女大学生的沙龙

女大学生的沙龙: School of Mum and Dad: Lockdown has upended my screentime rules. It's now the kids without screens I'm worried about

Our children are spending an extra two hours a day on screens during lockdown, but we should be grateful they can access the online world

Hattie Garlick with kids
Hattie Garlick: Lockdown is one long game of pass the screen Credit: Heathcliff O'Malley

A text arrives from a friend: “Hey, remember that decade when you didn’t let your children watch TV?” Oh, how we laughed.

It took two weeks for lockdown to knock down my sole parenting standard. And I do mean sole. While other parents managed to fill school bags with sugar-free snacks and un-smudged homework, our son once went so long without even opening his that a mouse had time to mummify within.

Yet between his birth, nine years ago, and the start of lockdown in March, no screens glowed in our home from Monday to Thursday.

Now? Family life is one endless, tense parlour game of pass-the-screen. School studies, family catch-ups, 80 per cent of their entertainment, even, thanks to Joe Wicks, their physical exercise.

According to the BookTrust, children are spending an extra two hours a day in front of screens during lockdown. Cue hand-wringing across the home counties. Yet, at the risk of rendering nine years of my own bribes, treats and glue-gun-related injuries utterly redundant.

There’s zero credible evidence that educational games and TV harm children. In fact, “co-engaging” with screens – that’s FaceTiming family or interacting with other kids via classes – seems to boost development.

So. Online chess with Grandpa is perfectly permissible. But what of the implied opposite? Will two extra hours slumped in front of Mario Kart scupper your child’s chances of a fulfilled and financially-secure future?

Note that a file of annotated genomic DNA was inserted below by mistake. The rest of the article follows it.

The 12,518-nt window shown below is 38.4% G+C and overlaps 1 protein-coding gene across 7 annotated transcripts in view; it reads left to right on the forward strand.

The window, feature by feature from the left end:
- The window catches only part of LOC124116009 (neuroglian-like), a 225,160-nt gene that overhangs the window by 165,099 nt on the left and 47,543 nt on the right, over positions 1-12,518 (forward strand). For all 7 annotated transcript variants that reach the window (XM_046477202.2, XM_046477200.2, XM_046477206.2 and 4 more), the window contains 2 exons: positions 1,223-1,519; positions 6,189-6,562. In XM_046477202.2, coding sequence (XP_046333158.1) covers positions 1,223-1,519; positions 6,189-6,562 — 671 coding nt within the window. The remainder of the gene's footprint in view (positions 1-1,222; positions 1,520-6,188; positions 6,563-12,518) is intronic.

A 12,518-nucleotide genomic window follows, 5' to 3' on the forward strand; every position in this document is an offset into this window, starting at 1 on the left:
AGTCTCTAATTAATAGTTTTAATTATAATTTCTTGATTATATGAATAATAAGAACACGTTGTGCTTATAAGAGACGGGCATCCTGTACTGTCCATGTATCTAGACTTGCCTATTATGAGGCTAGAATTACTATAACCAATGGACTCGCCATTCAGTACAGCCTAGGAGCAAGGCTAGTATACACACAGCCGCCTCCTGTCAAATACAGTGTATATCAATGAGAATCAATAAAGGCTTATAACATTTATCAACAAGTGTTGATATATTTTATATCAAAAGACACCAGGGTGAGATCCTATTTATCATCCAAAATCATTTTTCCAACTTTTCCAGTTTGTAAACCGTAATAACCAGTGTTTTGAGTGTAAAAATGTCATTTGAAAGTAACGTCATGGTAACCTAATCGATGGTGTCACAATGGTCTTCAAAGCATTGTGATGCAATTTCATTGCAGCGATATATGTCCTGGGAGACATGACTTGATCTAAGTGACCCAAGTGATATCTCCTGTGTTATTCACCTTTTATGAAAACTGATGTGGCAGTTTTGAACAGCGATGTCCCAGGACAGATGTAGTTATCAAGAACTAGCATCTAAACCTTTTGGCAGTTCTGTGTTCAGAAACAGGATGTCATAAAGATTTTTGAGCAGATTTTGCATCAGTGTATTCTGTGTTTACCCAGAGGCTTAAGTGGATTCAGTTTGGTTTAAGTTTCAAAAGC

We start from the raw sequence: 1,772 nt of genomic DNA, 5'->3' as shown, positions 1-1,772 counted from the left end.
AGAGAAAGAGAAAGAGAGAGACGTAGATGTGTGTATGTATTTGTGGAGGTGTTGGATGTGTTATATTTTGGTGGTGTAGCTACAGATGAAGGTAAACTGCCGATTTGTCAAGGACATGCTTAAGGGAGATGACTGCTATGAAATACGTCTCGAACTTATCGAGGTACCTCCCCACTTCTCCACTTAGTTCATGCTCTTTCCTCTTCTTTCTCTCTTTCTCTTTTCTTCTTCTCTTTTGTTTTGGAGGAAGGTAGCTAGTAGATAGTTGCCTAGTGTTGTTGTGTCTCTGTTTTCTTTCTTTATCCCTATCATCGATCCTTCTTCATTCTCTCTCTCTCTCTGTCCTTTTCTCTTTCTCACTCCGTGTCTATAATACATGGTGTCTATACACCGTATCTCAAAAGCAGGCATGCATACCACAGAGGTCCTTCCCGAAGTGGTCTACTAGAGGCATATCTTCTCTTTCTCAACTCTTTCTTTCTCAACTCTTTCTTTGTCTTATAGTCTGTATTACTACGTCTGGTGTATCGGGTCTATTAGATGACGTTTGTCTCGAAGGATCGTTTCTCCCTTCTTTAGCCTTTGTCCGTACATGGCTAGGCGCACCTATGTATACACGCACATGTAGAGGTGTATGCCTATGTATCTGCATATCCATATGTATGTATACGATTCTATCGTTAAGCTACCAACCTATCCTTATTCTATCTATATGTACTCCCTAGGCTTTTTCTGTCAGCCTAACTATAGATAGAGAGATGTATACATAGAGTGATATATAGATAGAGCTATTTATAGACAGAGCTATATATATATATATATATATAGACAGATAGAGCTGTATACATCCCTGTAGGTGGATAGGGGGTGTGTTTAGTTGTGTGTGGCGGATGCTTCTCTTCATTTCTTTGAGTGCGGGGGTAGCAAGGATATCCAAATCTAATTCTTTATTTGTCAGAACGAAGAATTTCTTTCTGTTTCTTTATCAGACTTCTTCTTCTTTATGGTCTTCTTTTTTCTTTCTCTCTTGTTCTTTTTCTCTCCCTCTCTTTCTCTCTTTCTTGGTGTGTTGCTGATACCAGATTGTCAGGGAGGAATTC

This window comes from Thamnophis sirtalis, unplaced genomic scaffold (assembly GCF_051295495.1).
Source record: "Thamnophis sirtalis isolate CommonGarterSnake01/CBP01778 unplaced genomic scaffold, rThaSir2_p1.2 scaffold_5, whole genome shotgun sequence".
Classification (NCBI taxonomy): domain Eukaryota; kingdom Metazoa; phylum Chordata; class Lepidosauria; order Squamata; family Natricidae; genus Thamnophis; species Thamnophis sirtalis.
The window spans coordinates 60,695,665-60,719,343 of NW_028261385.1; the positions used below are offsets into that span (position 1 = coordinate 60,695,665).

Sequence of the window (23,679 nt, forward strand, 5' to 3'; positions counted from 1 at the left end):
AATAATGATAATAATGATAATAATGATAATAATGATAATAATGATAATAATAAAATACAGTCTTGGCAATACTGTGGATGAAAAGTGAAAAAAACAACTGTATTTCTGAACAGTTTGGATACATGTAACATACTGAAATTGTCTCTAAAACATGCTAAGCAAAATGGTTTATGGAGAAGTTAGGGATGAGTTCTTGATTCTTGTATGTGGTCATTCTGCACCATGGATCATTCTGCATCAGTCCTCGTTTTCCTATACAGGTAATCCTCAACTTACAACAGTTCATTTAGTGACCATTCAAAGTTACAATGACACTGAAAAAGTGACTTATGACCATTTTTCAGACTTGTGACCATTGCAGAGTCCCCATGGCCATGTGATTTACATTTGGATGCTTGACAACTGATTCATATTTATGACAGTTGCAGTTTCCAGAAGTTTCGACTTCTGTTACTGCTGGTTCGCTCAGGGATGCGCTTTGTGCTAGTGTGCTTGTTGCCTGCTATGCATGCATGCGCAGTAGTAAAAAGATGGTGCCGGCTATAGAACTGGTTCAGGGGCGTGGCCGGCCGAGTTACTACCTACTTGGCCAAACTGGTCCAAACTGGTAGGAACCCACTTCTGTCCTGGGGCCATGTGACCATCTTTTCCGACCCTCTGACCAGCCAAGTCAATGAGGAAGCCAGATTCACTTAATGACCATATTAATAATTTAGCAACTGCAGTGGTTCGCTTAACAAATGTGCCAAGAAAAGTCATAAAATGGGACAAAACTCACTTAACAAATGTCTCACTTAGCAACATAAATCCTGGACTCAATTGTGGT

Penny Wincer is the author of Tender, a book about caring for her disabled son alongside her daughter, publishing next month.

“My daughter has really got into gaming during lockdown,” she says. “She really likes Minecraft. I’m trying to be less judgmental, but it’s not easy. I’m having to shake off a lot of needless middle-class concerns that rank interests in moral order, with video games at the bottom.”

And we all should. Flapping about uncouth childhood couch potato-ism obscures the real issues. It’s the paranoid parenting equivalent of the worried well, filling up GP surgeries at the expense of the critically ill.

Our anxiety and attention should be focused on those kids without screen-time right now. The Sutton Trust has warned that without improved access to technology for disadvantaged families, social mobility will worsen during lockdown. They mean access to maths, not Minecraft.

A fortnight later, their polling found that the privately educated were twice as likely to take daily online lessons, often simply because they possess the technology.

Yet implicit in their report was a recognition that those children armed with the latest Apple products were not going to have their progress through the ranks of privilege stalled by the inevitable encroachment of ghastly American jingles into their sitting rooms.

The uncomfortable truth is that loosening the rules on TV and gaming will have precisely zero impact on my children’s advantages. We have just enough screens to juggle between us. In place of private school, we’re drowning in online children’s workshops from the Natural History Museum, the Met and more.

This newly sprung form of education is free, but the freedom to seek it out is far from universal. In other families, every ounce of energy is devoured by the challenge of stretching the contents of a rapidly-emptying fridge.

There has been a 122 per cent rise in food bank parcels for children, says The Trussell Trust. TV’s impact on development is nothing to that of an empty stomach. Stressing about screen time is just fiddling with parental controls, while Rome burns.

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